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The New Literary Lottery

Good news for aspiring novelists: Advances for first-time authors have blown sky-high. The catch? If the book doesn’t sell, the fallout can kill your career.


Amy Koppelman had always wanted to be a writer, even after all those years she spent slogging away on a first novel in her closet—the only “office” space available in her cramped Upper West Side apartment. “It was the closest thing I had to ‘a room of one’s own,’ ” she says. She still wanted to be a writer even after she got turned down by Columbia’s prestigious master’s-of-fine-arts fiction program. Twice.

For seven years, she hunched over her manuscript, a tale of post-partum depression and infanticide. The work spanned the course of two pregnancies and several thousand nagging doubts. Even after Koppelman, now 33, finally made the cut at Columbia in 1998, the doubts would grow so thunderous that she considered giving up and opening a coffee shop.

During the darkest of those spells, she happened across a “Page Six” item in the Post concerning noise complaints in Cindy Crawford’s apartment building; it mentioned in passing that Koppelman’s idol, Joan Didion, served on the building’s board. Although she had never met Didion, Koppelman tracked down the handsome East Seventies prewar and left a copy of her manuscript with the doorman. Tucked in the package was a note, meekly asking Didion if she should just quit altogether. Three days later, Koppelman received a reply on solemn gray stationery that started, “Yes, you are a real writer . . . ” And so Koppelman pressed on. It was only when she tried to sell the book, however, that she learned what it means to be a “real writer” these days.

She began by mailing out dozens of sample chapters of the book she had come to title Don’t Fall Apart on Me Tonight—later changed to A Mouthful of Air. As the answers started to trickle back, Koppelman detected an unsettling trend. “All the big New York agents and publishing houses told me the same thing: ‘Look at the movies. You need a happy ending,’ ” she recalls. “I showed it to one big agent who agreed to read the first eighteen pages. She told me to stick it in a drawer, nobody cares about dead babies—and that was her being nice. I sent a copy to a friend who works in Hollywood. He said, ‘You don’t really want to get this published, right? Just write the next Bridget Jones’s Diary.’ ”

It was clear to Koppelman that publishers not only didn’t seem interested in a modest first novel but also showed no interest in the idea of developing a writer over time, who might, several books down the road, produce something really stellar. Instead, even from unknown writers, they seemed to want only blockbusters. Not fitting that category, Koppelman finally found a small, independent publisher called MacAdam/Cage in San Francisco that believed in building a writer’s career. A Mouthful of Air was published in April, and the New York Observer was quick to call it an “exquisitely dark debut novel.” It is only now that Koppelman can pause long enough to contemplate the bigger question: Was it all worth it?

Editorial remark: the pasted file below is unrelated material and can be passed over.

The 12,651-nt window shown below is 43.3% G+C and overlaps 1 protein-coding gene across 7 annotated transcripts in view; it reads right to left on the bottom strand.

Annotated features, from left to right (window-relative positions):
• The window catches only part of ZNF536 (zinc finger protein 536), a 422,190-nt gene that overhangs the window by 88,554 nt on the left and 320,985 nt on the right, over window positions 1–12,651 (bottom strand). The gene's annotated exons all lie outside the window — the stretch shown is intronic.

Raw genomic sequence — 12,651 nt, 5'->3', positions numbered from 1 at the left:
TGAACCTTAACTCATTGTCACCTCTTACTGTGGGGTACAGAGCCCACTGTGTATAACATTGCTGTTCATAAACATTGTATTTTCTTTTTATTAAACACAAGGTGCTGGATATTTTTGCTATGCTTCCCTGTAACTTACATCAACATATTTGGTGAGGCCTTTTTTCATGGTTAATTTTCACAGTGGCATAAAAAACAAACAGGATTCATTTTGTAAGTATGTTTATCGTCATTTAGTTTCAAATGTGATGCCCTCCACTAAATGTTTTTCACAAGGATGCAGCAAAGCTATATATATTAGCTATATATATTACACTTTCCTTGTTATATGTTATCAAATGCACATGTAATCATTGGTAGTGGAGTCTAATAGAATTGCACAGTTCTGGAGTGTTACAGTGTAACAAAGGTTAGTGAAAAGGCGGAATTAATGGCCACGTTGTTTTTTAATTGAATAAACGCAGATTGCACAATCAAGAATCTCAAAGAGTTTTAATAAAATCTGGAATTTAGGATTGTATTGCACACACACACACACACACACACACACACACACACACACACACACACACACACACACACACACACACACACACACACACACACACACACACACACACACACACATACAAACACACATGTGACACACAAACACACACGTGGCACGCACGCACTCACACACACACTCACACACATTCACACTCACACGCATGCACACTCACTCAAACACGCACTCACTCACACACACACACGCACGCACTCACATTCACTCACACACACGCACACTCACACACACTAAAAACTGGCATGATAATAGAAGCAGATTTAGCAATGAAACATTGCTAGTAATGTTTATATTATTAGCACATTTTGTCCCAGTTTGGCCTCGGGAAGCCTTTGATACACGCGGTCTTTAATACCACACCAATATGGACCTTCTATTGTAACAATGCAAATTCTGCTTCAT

“I got a $3,000 advance for the book,” she says. “I’m not even sure that covers the postage on the queries I sent out.”

In other words, of course it was.

For thousands of would-be novelists like Koppelman, the dream of living the New York writer’s life will never die, even if it nearly kills them to pursue it. But that doesn’t mean the nature of that pursuit is in any way constant. And as always, the goal of carving out a life of letters in the city—shared by thousands of Sarah Lawrence graduates, Starbucks baristas, and drop-out tax attorneys alike—is inextricably linked to the chilly realities of the publishing business. But rarely have the realities of the marketplace changed so jarringly as they have over the past five years. While the major publishing conglomerates continue to cut back on “midlist” authors, they’re increasingly willing to lavish astronomical sums on unknowns. So many, in fact, that since the late nineties, half a million dollars is de rigueur for a first novelist who’s perceived to have hot prospects.

And the recession that has caused sales of all but a few books to flat-line hasn’t slowed the run on mega-advances; if anything, the desperation to find the next Alice Sebold has only upped the ante. In the past two years, a steady stream of first-time authors have joined the club. Yale Law professor Stephen Carter may have made headlines when Knopf coughed up an astonishing $4 million for his first two novels, but he is by no means alone. Medical student Daniel Mason received $1.2 million for a two-book deal from Knopf on the strength of his manuscript for The Piano Tuner, which appeared last fall. Hari Kunzru, a former editor at Wired UK, received nearly $1 million for the U.S. rights to his first novel, The Impressionist; Khaled Hosseni, an Afghan-American, whose first book, The Kite Runner, concerns life under the Taliban, pulled in a substantial six-figure sum, as did Alisa Valdes-Rodriguez, who received $475,000 for The Dirty Girls Social Club, which took the former New Mexico reporter six days to write (yes, that’s $80,000 a day). Arthur Phillips, a Minnesota-bred Gen-Xer, earned a similar sum with his debut smash, Prague. And the youngest recipient of publishing’s new largesse, local poster boy Jonathan Safran Foer—a 26-year-old Princeton grad living in Jackson Heights—received a clean half-million from Houghton Mifflin (not to speak of a very quick $925,000 for the paperback rights) for his first novel, Everything Is Illuminated.

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